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David Hegg: Entrenching in one’s beliefs leads to poor understanding

Posted: July 24, 2011 1:55 a.m.
Updated: July 24, 2011 1:55 a.m.
 

The area of neurological science has been responsible for giving us answers to many of the perplexing, if common, questions that arise in our daily lives.

One that I have often wondered about is the way simple disagreements can quickly turn into huge arguments, with both sides digging their heels in to win a prize that ultimately really doesn’t matter. I have found myself mounting up argument after argument to prove that I’m right when being right actually doesn’t matter all that much.

A recent television commercial featuring a guy sitting in a café, arguing on the phone about the date a certain popular song first came out made me chuckle because it could have been me.

Why do we fight so hard to be right? Daniel Goleman, the father of Emotional Intelligence research, chalks it up to “cognitive dissonance.” This term describes what we feel when something we firmly believe to be true is suddenly confronted with evidence to the contrary.

Take someone who has been a lifelong Dodgers fan. Despite the evidence that Big Blue isn’t what it once was, the Dodger fan will argue all kinds of ways that the Dodgers are still great, and are just on the verge of greatness. And the more evidence that mounts to the contrary, the more dissonance there is in his mind between his convictions and the evidence.

This dissonance is hard, if not impossible, to live with so he must choose one of two courses of action: Either change his convictions, or diminish the evidence. We almost always diminish the evidence, and this is the path to greater denial, and in situations much more important that baseball teams, to great ruin.

Cognitive dissonance causes us to become more and more convinced of what we already believe and find greater and greater ways to ignore, diminish or outright mock any evidence to the contrary. We put ourselves in the position of being unwilling and unable to sincerely accept evidence that will undermine our position. We become calcified in a position that may be wrong, but worse, have determined nothing could change our minds.

We do this, says Goleman, in order to live with ourselves. We want consonance between what we believe and what is true, so we shape all the truth to support our beliefs. And, as we all know, this is dangerous.

I see it all around me, and I see it in me. But where I see it most dangerously is in our political dialogue here in America.

It is increasingly evident that Republicans will never give Democrats credit for good ideas, simply because they are already convinced that they are ruining the country and life as we know it. The same is true for the Dems. They insist that the Republicans are ruining the country and life as we know it, and on top of that, are mean-spirited and ignorant. Of course, the Republicans will have none of that and insist that the Dems are elitist and socialists and — get the point?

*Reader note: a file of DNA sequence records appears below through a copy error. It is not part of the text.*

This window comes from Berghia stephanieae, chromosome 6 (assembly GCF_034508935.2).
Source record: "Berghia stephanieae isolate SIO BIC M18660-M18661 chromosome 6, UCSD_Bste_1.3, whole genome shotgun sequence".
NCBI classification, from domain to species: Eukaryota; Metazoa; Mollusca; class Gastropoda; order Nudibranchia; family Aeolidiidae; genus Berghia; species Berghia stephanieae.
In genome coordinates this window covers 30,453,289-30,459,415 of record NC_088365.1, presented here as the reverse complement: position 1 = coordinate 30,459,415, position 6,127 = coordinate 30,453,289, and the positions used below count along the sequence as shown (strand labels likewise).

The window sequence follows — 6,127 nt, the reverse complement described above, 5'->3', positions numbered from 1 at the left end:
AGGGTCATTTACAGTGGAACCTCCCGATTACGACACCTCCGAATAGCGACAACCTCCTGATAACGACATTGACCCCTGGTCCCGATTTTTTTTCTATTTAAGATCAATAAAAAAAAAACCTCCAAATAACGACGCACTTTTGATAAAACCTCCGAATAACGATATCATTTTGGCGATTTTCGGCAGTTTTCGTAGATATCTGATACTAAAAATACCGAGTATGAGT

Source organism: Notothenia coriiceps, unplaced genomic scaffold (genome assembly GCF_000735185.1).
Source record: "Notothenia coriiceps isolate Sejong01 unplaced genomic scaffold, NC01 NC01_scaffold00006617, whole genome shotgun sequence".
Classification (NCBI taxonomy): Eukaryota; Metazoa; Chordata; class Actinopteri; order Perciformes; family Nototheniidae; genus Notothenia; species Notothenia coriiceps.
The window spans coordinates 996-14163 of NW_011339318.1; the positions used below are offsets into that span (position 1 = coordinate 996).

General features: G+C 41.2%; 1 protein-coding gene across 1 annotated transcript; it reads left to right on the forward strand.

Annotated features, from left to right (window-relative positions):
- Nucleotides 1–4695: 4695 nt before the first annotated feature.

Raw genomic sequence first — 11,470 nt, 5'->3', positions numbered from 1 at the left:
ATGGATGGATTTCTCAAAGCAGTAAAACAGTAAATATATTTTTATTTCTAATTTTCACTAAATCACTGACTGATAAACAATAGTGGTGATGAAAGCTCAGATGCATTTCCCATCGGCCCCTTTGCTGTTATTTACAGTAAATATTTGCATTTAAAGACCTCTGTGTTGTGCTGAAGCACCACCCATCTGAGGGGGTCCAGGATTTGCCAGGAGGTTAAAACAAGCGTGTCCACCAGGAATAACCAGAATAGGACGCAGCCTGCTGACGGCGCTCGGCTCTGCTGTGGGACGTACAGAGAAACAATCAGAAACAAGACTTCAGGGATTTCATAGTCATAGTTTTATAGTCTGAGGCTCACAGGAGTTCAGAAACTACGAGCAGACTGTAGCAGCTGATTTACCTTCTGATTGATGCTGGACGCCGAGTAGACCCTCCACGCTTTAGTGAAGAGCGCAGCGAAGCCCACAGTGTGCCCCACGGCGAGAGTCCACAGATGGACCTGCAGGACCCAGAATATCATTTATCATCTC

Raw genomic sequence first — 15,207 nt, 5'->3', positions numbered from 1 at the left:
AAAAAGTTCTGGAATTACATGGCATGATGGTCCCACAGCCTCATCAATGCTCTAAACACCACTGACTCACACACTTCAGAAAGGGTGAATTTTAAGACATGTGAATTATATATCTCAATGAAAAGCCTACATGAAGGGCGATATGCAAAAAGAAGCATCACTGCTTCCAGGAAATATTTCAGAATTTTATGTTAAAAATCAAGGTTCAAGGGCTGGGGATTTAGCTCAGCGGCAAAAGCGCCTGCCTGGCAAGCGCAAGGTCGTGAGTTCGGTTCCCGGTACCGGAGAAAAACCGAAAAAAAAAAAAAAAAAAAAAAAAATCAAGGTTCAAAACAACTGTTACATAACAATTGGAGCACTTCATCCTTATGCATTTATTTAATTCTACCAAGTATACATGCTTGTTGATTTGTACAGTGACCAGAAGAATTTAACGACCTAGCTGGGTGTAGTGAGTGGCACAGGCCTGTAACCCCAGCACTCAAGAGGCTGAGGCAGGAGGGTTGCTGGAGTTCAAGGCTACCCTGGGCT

Despite the evidence — whatever it may be — each side shapes the evidence to prove it is right and the others are wrong.
In their book, “Mistakes Were Made (but not by me),” Carol Tavris and Elliot Aronson do a brilliant job demonstrating the destructive nature of cognitive dissonance in vital areas of our society including politics, science, psychology and law enforcement. The evidence is damning. We have found the enemy, and it is us — if we become so locked into our beliefs that we lose the ability to honestly assess the evidence.

Even worse, an inability and unwillingness to be honest in assessing opposing arguments means that we all too often have to diminish the character of the one bringing it in order to dismiss it to the point where we retain personal consonance.
Herein lies the foundation of hatred and character assassination.

I greatly fear that the winsome and honoring tenor of our political discourse, so much a hallmark of America’s democratic history, is becoming so eroded that one side barely hears the other. We argue for the cameras rather than shape arguments to help solve problems. It appears that most of our political speech is intended either to galvanize our supporters or embarrass our opponents.

And this is filtering down from Washington into the very fabric of our neighborhoods. Just monitor some of the Facebook arguments, and you’ll have to agree.

Cognitive dissonance is creating a monster called “intolerance” as we become more and more committed to feeling good as we are, rather than becoming all we could be.

David Hegg is the senior pastor at Grace Baptist Church and a Santa Clarita resident.

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